Doctors, moms urged against delivering babies by cesarean section

WASHINGTON, D.C. - It may not be immediately apparent in your local maternity ward, but the nation's medical establishment is giving some not-too-subtle encouragement for obstetricians and moms to deliver more babies without cesarean section surgery -- currently the method by which nearly a third of infants arrive.

 

Maternal America hit several modest milestones for births by cesarean section in the past few years.

After going up for a decade, the C-section rate held steady at 32.9 percent in 2008 and 2009, then dipped to 32.8 percent in 2010 and stayed there in 2011, the latest year figures from the Centers for Disease Control and Prevention are available.

That's notable because the cesarean rate increased from one in five births in 1996 to one-in-three by 2007.

The increases occurred among women of all age groups and ethnic backgrounds, rising to nearly half of births by women in their 40s and older.

What's troubling, though, is that rates for the most common surgical procedure in America vary widely from state to state, from as low as 25 percent in Alaska and several western states to more than 35 percent in Florida, Louisiana, Mississippi, New Jersey and West Virginia.

The variation is even greater from hospital to hospital.

An analysis of nearly 600 hospitals that performed at least 100 live births in 2009 found C-section rates as low as 7 percent and as high as 70 percent, according to a study published earlier this month in the journal Health Affairs. Even among women with lower-risk pregnancies, the rates ranged from 2.4 to 36.5 percent.

The numbers suggest that something other than medical necessity or the types of patients are driving the differences, researchers from the University of Minnesota said. The styles of practice of individual doctors or physician groups in one hospital make a difference.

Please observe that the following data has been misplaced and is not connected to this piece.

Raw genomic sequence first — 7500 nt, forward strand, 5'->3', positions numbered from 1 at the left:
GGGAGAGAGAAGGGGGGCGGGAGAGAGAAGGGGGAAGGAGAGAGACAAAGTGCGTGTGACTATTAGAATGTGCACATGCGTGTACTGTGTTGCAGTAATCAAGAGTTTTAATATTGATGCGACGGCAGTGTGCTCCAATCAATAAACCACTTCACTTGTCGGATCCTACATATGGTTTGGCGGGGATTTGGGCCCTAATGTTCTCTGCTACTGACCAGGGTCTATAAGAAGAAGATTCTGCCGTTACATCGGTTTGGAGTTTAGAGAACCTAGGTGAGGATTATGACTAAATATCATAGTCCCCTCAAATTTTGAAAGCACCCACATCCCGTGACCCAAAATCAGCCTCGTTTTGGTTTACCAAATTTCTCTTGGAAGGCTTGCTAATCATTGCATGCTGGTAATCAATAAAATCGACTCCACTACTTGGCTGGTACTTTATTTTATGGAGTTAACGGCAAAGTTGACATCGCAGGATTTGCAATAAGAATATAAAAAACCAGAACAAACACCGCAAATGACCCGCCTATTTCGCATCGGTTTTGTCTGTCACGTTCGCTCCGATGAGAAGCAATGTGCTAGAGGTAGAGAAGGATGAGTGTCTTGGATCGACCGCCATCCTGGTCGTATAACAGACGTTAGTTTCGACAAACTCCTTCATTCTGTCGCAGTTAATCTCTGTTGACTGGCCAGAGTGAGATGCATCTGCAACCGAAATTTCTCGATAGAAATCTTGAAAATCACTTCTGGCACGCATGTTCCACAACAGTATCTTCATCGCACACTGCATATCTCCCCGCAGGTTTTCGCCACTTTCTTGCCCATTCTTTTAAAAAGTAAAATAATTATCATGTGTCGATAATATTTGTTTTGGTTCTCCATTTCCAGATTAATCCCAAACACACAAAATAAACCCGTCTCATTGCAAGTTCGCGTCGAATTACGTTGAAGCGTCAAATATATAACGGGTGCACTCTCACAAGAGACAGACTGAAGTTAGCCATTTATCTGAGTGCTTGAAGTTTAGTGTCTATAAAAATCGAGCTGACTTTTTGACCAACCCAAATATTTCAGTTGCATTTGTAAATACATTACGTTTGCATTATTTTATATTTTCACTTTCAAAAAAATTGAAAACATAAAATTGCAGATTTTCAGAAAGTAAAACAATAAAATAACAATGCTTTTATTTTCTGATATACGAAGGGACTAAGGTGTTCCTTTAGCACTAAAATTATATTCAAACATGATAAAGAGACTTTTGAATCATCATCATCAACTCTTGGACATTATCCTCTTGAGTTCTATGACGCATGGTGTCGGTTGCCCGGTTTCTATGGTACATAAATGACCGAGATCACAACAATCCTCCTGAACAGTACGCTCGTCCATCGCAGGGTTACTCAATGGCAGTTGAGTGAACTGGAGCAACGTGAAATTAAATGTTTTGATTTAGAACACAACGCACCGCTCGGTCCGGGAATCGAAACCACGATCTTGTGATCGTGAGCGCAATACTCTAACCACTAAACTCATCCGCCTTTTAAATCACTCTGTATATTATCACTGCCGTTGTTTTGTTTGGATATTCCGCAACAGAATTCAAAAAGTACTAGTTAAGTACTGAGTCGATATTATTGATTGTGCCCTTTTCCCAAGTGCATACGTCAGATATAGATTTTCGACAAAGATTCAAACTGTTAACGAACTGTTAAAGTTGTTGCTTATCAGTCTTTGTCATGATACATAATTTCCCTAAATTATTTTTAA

That's not to say that medical need doesn't play a big role.

Researchers at Yale reported last year on 30,000 births at Yale-New Haven Hospital between 2003 and 2009.

They found that traditional, objective reasons for C-sections -- such as babies in difficult breech positions or complications with the placenta -- have remained steady. But reports of more subjective problems, like slow progression of labor or concerns about fetal heart rate have been increasing, along with a trend to use the procedure more often with larger infants and twins.

The Yale study found that maternal choice or scheduled C-sections were responsible for only about 8 percent of the increase in procedures at the hospital. However, a small Swedish study published last year noted that women with a fear of childbirth were nearly twice as likely to have a C-section as those with no such fears, even after special counseling.

More than 90 percent of women who've had a C-section will repeat the procedure if they give birth again, and those deliveries account for about a third of the total each year. Many hospitals discourage attempting labor with subsequent births due to fears of complications, although this is changing in some areas.

Convenience, pain and risks to mom and baby aside, there are also strong arguments to encourage vaginal births, not the least of which is that C-sections typically cost about twice as much as a standard delivery.

More and more evidence indicates that natural delivery benefits infants in areas ranging from immune system development and reduced odds for asthma and allergies to early growth patterns.

There's particular concern that elective C-sections contribute to more preterm births. Although a full term pregnancy is considered 37 to 41 weeks, most experts recommend waiting until at least 39 weeks for delivery.


Medicaid has launched an initiative with several hundred hospitals to discourage early elective deliveries. The American College of Obstetricians and Gynecologists recommends against early deliveries by any method before 39 weeks without sound medical need.

A study by Johns Hopkins researchers presented last year showed that C-section delivery may not protect babies who are small for their gestational age, but in fact may give them higher odds for breathing problems.

Starting next year, the Joint Commission -- the national accrediting organization for healthcare organizations -- will require hospitals with more than 1,100 births a year to actively work toward reducing C-sections among first-time moms at low risk for complications and decreasing early elective birth rates.

While there are no benchmarks or quotas, the new measure pressures hospitals to monitor and evaluate their C-section rates and consider changes in their standard practices.

(Contact Scripps health and science writer Lee Bowman at BowmanL@shns.com.)

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